IPR, Industrial Policies, Services, Agriculture Among Key U.S. Concerns with China
The Office of the U.S. Trade Representative’s annual report on China's compliance with its World Trade Organization obligations finds that, as in past years, the overall picture presented by China’s WTO membership remains complex despite some positive results.
The report finds that since China joined the WTO in December 2001 there has been a dramatic expansion in trade and investment among China and its trading partners, including the U.S. In 2014 U.S. exports of goods to China totaled $124 billion, up 545 percent since 2001, while U.S. services exports to China reached $43 billion, an increase of 733 percent. Services supplied through majority U.S.-invested companies in China also have been increasing dramatically, totaling an additional $43 billion in 2013, the latest year for which data is available.
Nevertheless, a wide range of Chinese policies and practices continued to generate significant concerns among U.S. stakeholders in 2015, many of which can be traced to the Chinese government’s interventionist policies and practices and the large role of state-owned enterprises and other national champions in China’s economy. The report states that in 2016 the U.S. will continue to work to resolve these concerns, focusing on the following.
- protection and enforcement of intellectual property rights, including trade secrets, pharmaceutical patents and media copyrights
- industrial policies that seek to limit market access for imported goods, foreign manufacturers and foreign service suppliers in favor of SOEs (e.g., technology transfer, export restraints and VAT rebates)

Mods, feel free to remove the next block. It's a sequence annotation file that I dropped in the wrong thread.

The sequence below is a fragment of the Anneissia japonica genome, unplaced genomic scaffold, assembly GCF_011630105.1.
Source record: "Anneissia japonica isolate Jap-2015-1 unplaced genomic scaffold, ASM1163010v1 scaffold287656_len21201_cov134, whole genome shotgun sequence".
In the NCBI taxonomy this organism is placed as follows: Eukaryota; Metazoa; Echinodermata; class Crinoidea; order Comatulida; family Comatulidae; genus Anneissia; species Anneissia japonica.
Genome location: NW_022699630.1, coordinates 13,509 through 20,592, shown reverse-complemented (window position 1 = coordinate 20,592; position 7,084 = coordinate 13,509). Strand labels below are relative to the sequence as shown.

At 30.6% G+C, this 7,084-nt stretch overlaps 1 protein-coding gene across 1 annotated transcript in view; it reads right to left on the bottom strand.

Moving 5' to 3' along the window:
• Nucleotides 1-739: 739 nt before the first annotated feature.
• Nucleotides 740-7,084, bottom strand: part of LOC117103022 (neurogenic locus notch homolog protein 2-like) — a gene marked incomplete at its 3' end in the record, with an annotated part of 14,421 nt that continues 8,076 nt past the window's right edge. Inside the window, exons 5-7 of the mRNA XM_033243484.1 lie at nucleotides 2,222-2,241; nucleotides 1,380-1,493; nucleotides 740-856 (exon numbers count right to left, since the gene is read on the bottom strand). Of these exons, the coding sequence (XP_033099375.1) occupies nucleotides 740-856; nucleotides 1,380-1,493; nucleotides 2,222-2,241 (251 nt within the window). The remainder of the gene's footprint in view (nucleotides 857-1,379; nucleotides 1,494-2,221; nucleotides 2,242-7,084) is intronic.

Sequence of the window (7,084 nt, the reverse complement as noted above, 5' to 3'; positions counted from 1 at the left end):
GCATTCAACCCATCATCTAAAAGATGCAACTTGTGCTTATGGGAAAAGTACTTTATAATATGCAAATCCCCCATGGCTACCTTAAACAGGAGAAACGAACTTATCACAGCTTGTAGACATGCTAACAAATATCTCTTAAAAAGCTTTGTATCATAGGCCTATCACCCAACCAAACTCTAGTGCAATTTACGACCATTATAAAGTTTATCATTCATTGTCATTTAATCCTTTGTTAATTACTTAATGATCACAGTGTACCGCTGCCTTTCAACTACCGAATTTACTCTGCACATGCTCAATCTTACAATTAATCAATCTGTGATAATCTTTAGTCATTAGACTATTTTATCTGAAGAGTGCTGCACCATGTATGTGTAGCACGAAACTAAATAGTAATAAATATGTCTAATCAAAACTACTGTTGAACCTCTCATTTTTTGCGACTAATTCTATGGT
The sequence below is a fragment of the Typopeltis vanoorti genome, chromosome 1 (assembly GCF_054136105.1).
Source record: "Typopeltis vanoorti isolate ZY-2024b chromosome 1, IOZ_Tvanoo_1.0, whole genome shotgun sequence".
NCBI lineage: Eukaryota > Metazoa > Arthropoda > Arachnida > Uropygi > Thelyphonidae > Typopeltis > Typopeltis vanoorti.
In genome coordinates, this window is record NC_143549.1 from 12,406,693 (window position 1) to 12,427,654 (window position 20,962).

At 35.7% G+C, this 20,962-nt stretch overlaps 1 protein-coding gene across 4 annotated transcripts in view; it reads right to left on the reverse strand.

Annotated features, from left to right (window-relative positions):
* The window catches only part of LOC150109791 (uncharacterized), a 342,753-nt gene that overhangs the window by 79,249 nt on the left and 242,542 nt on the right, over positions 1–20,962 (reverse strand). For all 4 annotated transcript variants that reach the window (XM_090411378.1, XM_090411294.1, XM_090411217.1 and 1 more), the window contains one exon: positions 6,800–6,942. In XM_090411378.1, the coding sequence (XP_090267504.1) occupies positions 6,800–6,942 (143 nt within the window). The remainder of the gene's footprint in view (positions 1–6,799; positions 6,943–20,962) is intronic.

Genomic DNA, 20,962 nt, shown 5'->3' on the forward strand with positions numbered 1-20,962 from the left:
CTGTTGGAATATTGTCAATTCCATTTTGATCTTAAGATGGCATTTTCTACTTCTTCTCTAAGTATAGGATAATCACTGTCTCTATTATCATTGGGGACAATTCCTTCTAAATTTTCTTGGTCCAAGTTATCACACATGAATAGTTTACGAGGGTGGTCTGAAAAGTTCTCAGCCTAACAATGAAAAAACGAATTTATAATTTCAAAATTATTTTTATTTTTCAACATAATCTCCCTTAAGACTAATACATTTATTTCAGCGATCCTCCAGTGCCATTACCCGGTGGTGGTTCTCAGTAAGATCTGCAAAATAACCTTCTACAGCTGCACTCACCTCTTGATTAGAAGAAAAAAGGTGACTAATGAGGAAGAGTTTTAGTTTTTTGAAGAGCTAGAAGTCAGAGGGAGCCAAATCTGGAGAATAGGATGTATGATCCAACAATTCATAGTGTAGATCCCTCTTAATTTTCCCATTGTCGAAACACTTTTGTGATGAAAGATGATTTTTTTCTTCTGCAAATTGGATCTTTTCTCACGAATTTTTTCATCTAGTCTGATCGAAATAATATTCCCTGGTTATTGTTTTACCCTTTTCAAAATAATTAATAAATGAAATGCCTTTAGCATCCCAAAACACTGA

- services, including discriminatory regulatory processes, informal bans on entry and expansion, and overly burdensome licensing and operating requirements
- agriculture, including uneven enforcement of regulations and selective intervention in the market by regulatory authorities, seemingly capricious practices by customs and quarantine agencies that delay or halt imports of agricultural products, sanitary and phytosanitary measures with questionable scientific bases, a generally opaque regulatory regime, insufficient implementation of market access promised through the tariff-rate quota system, and steadily increasing domestic support for key commodities
- transparency, particularly with respect to publication of trade-related laws, regulations and other measures
- China’s legal framework, including administrative licensing, competition policy, the treatment of non-governmental organizations, commercial dispute resolution, labor laws, laws governing land use, and corruption among government officials
The report notes that China’s leaders have begun to pursue further economic reform and that the U.S. will continue to work with China to help make it a reality, including through “robust engagement with China at all levels of government.” However, the report also warns that the U.S. will continue to use the WTO dispute settlement mechanism as necessary, noting that the U.S. has brought a total of 17 WTO cases against China, more than twice as many as any other WTO member, since its accession.